Since being brought to Campbell River Search and Rescue, the lovable Lab has seen more than 50 rescue missions spanning all over B.C. Photo Courtesy Campbell River Search and Rescue.

Beloved search and rescue dog ‘Pickle’ goes into retirement

Search and rescue dog had been to over 50 rescues over her career

A beloved and important member of the Campbell River Search and Rescue team (CRSAR) is heading into retirement.

Pickle is retiring from the CRSAR after more than 50 rescues, with some as far as Tweedsmuir Park in northern B.C. As his handler, Sheila Fairbank points out, the chocolate Labrador got his start as a rescue dog with the CRSAR later on in life.

READ MORE: Search and Rescue assist man who had gone overboard near Campbell River

“He started out his life as a puppy with a different owner,” said Fairbank. “He was trained for avalanche rescue, and demonstrated great talent and a drive right from the very beginning.”

But when that owner underwent a career change, keeping a high-drive dog wasn’t in the best interest for either. So, he was returned to his breeder in Quesnel to be the sire for various litters. By the time he was five, the breeder was looking for a home as he could no longer serve as a stud, and Fairbank was looking for another puppy to fulfill the needs of CRSAR.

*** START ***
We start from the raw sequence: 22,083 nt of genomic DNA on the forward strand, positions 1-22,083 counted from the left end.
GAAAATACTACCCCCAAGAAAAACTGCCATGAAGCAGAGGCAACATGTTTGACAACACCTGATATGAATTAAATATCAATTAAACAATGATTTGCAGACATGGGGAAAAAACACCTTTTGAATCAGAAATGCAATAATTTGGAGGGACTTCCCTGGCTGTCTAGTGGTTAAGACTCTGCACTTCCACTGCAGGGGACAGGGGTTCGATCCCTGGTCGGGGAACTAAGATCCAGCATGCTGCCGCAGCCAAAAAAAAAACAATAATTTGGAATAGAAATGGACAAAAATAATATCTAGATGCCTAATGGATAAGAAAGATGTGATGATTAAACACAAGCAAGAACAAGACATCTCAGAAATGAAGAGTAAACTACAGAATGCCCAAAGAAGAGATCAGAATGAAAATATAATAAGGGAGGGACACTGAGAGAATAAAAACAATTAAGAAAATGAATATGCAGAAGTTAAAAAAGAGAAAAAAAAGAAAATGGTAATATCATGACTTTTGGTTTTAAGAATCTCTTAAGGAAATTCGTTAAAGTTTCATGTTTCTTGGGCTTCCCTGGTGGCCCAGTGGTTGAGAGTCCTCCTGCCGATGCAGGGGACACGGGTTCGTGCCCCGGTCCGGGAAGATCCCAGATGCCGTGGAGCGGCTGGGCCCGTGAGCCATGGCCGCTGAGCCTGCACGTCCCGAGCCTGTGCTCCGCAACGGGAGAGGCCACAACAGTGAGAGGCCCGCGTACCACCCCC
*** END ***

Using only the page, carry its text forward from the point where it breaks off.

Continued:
“Usually, dogs have to be under the age of two to enter the program,” said Fairbank. “But, because of his early training in avalanche work and his obvious talent and drive, I was given a shot at validating him.”

It was no easy task: the then five-year-old dog was only given six months to pass, with only one chance at doing so. Pulling it off, Pickle was validated. Since 2018, he’s been on some incredible missions all over Vancouver Island and elsewhere.

“We were being flown to Haida Gwaii on one occasion, but were stood down before we got there, as the missing person had been found,” said Fairbank. “In fact, I don’t think he’s ever really not searching for things that smell like humans when we’re out in the wilderness. He’ll always dart out in the bush and come back with a lost item or clothing or a tool someone stashed in the trees.”

But alas, a new and somewhat controversial tracking standard has been added to the validation set forth by the Royal Canadian Mounted Police (RCMP). It takes hundreds of hours.

Not all of the volunteer SAR dog handlers have the time or resources to train their dog, said Fairbank, so Pickle will be retired from service.

“Training an older dog to track is a big undertaking, and I chose to put the time I had for that into my younger dog, which is poised to fill Pickle’s shoes.”

The announcement was made on social media to retire the lovable Lab. The Jan. 18 post on Facebook announcing Pickle’s retirement has reached nearly 300 reactions, with most being positive.

“I’m kind of blown away at the response about Pickle retiring,” said Fairbank. “I think he’s got quite a few fans out there!”

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